The Promises and Pitfalls of Disaster Aid Platforms: A Case Study of Lebanon’s 3RF

Mona Harb, Sophie Bloemeke, Sami Atallah, Sami Zoughaib - 26.03.2024

As part of the IDRC collaborative research project investigating actors and governance of the post-blast recovery with The Policy Initiative, BUL co-director Mona Harb and affiliate researcher Sophie Bloemeke co-authored with TPI’s director Sami Atallah and researcher manager Sami Zoughaib a journal article entitled “The Promises and Pitfalls of Disaster Aid Platforms: A Case Study of Lebanon’s 3RF” in Disaster Prevention and Management (first online 26 March 2024). The abstract of the article is pasted below; the article can be accessed for a fee on this link. For those who would like a free copy, please email Mona Harb: [email protected].  

Harb M., Bloemeke S., Atallah S. and Zoughaib S. (2024), "The promises and pitfalls of disaster aid platforms: a case study of Lebanon’s 3RF", Disaster Prevention and Management,  Vol. ahead-of-print No. ahead-of-print.



Using critical disaster studies and state theory, the authors assess the disaster aid platform named Lebanon Reconstruction, Reform and Recovery Framework (3RF) that was put in place by international donors in the aftermath of the Beirut Port Blast in August 2020, in order to examine the effectiveness of its inclusive decision-making architecture, as well as its institutional building and legislative reform efforts.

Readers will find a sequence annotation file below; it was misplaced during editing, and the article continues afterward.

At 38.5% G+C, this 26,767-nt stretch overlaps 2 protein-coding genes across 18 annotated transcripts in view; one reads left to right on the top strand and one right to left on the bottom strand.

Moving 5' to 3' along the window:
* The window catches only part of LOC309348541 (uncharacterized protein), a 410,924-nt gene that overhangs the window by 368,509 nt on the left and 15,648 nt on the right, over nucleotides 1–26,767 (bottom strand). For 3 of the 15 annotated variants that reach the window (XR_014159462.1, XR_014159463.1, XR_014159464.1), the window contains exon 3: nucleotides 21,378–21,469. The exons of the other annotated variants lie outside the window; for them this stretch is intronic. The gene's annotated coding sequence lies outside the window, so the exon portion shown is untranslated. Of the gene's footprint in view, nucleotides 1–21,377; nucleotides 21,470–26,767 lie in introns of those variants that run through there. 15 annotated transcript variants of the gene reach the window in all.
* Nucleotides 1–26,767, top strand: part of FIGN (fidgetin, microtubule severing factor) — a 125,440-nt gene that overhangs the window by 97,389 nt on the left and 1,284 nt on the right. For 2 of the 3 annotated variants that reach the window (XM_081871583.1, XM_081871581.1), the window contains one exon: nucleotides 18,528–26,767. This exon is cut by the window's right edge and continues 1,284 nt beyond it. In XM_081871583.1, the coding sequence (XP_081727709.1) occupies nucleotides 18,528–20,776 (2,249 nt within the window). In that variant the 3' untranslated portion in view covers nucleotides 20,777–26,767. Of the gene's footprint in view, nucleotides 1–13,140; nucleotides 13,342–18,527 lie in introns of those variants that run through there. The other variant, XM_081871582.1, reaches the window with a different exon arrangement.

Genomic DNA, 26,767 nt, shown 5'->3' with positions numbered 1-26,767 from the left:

The paper uses the case study approach and relies on two original data sets compiled by the authors, using desk reviews of academic literature and secondary data, in addition to 24 semi-structured expert interviews and participant observation for two years.

The aid platform appears innovative, participatory and effectively functioning toward recovery and reform. However, in practice, the government dismisses CSOs, undermines reforms and dodges state building, whereas the 3RF is structured in incoherent ways and operates according to conflicting logics, generating inertia and pitfalls that hinder effective participatory governance, prevent institutional building, and delay the making of projects.

Research limitations/implications:
The research contributes to critical scholarship as it addresses an important research gap concerning disaster aid platforms’ institutional design and governance that are under-studied in critical disaster studies and political studies. It also highlights the need for critical disaster studies to engage with state theory and vice-versa.

Practical implications:
The research contributes to evaluations of disaster recovery processes and outcomes. It highlights the limits of disaster aid platforms’ claims for participatory decision-making, institutional-building and reforms.

The paper amplifies critical disaster studies, through the reflexive analysis of a case-study of an aid platform.